Kathleen Geier,  May 23, 2014

The Trigger-Happy University



The “trigger warning” is an innovation that seems innocuous enough, in theory. But in practice, trigger warnings have a subtle but corrosive effect on the values of intellectual inquiry and gender equality. As such, they should be firmly resisted.

Trigger warnings are disclaimers alerting the reader that the content they are about to encounter may be disturbing—or even, in the language of those who advocate the use of these labels, “traumatizing.” The New York Times devoted a piece to this trend this week, but I first began noticing these irritating little buggers a number of years ago, when they started cropping up on feminist blogs. But now they’ve spread to other places, and they’re popping up on academic syllabi on college campuses across the country.

Not only have trigger warnings spread to other contexts, they’ve also become broader in scope. While they were originally applied almost exclusively to content about sexual assault and other forms of violence, they’re now being slapped on an ever-broadening array of topics. As The New Republic’s Jenny Jarvie recently wrote:

alerts have been applied to topics as diverse as sex, pregnancy, addiction, bullying,suicide, sizeism, ableism, homophobia, transphobia, slut shaming, victim-blaming, alcohol, blood, insects, small holes, and animals in wigs.

Classic literature is the latest target. The Times reported that a draft guide on trigger warnings from Oberlin College cited Chinua Achebe’s classic Things Fall Apart as an example of a work that “trigger readers who have experienced racism, colonialism, religious persecution, violence, suicide and more.” And a Rutgers student argued that The Great Gatsby should be trigger-warned because of “a variety of scenes that reference gory, abusive and misogynistic violence.”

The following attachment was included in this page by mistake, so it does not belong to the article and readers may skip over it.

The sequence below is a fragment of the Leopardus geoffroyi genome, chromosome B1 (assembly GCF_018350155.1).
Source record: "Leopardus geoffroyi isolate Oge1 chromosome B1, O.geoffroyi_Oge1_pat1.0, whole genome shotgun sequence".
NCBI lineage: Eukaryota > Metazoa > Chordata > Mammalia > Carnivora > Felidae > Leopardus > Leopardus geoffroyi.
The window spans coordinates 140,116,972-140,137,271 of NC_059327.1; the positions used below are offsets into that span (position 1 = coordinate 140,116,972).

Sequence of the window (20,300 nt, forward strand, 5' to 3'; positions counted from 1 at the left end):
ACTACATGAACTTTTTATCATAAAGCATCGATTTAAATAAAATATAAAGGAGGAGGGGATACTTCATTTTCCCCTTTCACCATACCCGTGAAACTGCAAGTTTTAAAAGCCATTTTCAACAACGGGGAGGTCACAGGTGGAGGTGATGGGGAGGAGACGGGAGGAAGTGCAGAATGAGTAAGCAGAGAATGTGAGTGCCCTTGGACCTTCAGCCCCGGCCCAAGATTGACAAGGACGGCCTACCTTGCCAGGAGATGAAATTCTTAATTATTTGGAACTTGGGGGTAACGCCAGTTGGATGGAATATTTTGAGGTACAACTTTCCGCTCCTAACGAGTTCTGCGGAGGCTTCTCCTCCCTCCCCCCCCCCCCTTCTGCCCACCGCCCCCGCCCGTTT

As the advocates of trigger warnings point out, these alerts aren’t meant to censor content; they merely warn the reader about what’s coming up ahead and give her the choice as to whether or not to engage in it. But, particularly in an academic context, there’s something infantilizing and inherently anti-intellectual about flagging every potentially disturbing work with a trigger warning. The trigger warning is an engraved invitation to opt out of a challenging intellectual experience. To the extent trigger warnings proliferate, they encourage habits of mind that are not conducive to intellectual inquiry.

One problem with trigger warnings is the shifting rationales supporters give for using them. Is the purpose of trigger warnings to enable readers to avoid unpleasantness, or to help them recover from trauma? If the argument is the latter, it doesn’t hold, because research indicates that “confronting triggers, not avoiding them, is the best way to overcome PTSD [Post-Traumatic Stress Disorder]” and that “making trauma central to one’s identity bodes poorly for survivors.” For trauma survivors, trigger warnings are not therapeutically indicated and may even be counterproductive. A number of trauma survivors have written about why that they don’t use trigger warnings and don’t find them helpful.

It’s revealing that two sharpest critiques of trigger warnings I’ve read were written by female African-American intellectuals: Brittney Cooper and Tressie McMillan Cottom. Both women are academics, and both are sensitive to the ways that trigger warnings can be deployed to marginalize classroom discussions of politically controversial topics like sex, race, and class. Cooper says she doesn’t put trigger warnings on her syllabi, because such alerts might discourage students “from participating in discussions that they were absolutely capable of having.”